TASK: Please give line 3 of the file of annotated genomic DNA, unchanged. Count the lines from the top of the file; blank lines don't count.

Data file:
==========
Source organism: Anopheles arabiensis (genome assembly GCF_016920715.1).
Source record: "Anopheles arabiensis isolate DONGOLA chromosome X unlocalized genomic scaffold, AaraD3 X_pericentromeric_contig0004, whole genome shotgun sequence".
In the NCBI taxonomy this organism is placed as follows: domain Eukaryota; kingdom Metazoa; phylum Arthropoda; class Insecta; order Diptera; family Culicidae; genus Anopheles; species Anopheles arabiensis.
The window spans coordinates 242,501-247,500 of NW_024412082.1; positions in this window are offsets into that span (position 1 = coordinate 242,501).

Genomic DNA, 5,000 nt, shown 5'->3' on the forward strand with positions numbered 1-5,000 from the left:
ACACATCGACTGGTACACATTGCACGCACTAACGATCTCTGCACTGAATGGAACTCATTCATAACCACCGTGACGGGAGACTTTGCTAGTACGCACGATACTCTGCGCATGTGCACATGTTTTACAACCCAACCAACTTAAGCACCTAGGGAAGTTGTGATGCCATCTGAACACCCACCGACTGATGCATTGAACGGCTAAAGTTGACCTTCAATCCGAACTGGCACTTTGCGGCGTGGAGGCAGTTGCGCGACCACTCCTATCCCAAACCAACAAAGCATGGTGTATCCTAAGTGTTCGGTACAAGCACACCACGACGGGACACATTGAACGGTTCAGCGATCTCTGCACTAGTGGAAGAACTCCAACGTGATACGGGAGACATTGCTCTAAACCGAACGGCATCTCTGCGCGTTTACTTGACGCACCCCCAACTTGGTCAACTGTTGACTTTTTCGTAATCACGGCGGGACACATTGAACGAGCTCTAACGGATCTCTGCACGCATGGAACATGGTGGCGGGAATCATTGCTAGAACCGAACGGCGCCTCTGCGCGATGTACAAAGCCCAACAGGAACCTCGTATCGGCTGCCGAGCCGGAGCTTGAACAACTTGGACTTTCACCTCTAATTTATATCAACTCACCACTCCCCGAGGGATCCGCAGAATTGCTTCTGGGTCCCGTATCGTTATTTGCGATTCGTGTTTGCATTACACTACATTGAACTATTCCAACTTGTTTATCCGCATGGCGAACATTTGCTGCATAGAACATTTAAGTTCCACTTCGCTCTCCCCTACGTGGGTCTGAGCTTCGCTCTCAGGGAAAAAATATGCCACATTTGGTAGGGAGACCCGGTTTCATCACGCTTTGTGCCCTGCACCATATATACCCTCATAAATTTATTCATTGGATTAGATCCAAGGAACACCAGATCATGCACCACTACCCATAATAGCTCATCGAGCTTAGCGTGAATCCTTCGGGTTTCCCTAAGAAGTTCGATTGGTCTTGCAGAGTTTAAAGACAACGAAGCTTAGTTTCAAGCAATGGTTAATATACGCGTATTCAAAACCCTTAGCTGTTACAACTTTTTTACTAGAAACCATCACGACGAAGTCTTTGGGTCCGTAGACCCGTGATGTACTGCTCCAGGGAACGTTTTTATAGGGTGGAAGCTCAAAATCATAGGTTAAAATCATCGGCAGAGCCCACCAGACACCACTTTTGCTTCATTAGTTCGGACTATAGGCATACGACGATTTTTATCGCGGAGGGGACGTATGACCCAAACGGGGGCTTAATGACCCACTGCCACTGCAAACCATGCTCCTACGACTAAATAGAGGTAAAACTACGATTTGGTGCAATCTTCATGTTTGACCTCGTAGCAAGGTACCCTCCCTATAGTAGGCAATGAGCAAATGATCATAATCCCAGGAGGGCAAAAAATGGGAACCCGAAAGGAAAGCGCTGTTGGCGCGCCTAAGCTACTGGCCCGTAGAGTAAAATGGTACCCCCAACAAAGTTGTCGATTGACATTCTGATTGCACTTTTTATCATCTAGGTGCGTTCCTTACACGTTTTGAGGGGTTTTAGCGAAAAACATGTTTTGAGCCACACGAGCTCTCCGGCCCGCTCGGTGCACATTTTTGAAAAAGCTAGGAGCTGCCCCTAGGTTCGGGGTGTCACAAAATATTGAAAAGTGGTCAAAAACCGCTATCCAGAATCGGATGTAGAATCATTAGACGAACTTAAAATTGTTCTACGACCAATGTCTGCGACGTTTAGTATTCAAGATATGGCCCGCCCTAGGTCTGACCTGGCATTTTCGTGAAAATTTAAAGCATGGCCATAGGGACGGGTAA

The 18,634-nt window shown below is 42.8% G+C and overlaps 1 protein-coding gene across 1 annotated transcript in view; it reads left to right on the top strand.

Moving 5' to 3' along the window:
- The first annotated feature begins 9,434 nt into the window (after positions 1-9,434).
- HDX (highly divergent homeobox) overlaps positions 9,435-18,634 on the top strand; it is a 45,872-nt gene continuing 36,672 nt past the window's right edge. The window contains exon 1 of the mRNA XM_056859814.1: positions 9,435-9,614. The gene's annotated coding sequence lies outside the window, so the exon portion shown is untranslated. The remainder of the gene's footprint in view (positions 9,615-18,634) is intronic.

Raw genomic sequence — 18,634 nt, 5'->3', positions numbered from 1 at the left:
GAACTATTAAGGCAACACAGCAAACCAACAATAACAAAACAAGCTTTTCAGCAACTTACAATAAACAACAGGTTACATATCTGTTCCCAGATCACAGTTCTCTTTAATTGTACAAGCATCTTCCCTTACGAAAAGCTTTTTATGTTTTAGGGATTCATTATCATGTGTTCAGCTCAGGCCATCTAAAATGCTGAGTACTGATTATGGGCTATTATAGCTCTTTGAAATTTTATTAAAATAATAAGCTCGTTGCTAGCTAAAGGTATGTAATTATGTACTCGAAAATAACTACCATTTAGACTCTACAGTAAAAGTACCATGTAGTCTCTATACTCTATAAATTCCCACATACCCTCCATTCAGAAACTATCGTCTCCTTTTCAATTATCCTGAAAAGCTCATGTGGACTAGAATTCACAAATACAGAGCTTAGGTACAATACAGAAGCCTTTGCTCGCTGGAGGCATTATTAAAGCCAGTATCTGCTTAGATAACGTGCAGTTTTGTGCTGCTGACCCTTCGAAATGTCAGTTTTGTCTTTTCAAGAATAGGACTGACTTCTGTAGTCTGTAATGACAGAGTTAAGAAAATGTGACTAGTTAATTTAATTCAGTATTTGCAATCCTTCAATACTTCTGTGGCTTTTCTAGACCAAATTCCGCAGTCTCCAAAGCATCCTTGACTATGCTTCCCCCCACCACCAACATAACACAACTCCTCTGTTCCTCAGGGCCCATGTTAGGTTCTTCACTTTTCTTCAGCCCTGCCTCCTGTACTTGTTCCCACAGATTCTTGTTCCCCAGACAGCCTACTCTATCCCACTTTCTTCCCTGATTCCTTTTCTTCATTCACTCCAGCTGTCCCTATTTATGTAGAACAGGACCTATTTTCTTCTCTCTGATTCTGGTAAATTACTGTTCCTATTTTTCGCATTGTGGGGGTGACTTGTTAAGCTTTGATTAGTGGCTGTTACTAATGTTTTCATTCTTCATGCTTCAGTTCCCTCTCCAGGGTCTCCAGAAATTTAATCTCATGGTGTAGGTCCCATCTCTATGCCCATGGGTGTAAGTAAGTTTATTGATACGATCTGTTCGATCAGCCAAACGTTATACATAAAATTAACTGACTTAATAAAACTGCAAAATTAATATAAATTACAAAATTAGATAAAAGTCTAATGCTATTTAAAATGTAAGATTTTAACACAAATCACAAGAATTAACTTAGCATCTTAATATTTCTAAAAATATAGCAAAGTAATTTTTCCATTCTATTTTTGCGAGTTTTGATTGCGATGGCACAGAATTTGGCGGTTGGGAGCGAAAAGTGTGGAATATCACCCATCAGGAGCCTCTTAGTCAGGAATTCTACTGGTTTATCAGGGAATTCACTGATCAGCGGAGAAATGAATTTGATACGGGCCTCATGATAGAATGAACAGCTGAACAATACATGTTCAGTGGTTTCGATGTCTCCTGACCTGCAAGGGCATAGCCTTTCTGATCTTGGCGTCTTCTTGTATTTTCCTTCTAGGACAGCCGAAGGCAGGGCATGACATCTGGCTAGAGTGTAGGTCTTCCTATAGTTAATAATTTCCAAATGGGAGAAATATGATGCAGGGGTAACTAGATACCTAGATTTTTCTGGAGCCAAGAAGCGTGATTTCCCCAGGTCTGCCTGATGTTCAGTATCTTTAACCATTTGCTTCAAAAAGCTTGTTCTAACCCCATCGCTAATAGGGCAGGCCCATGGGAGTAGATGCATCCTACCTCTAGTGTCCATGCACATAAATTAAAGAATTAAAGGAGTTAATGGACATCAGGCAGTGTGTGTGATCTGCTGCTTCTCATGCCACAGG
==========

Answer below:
In the NCBI taxonomy this organism is placed as follows: domain Eukaryota; kingdom Metazoa; phylum Arthropoda; class Insecta; order Diptera; family Culicidae; genus Anopheles; species Anopheles arabiensis.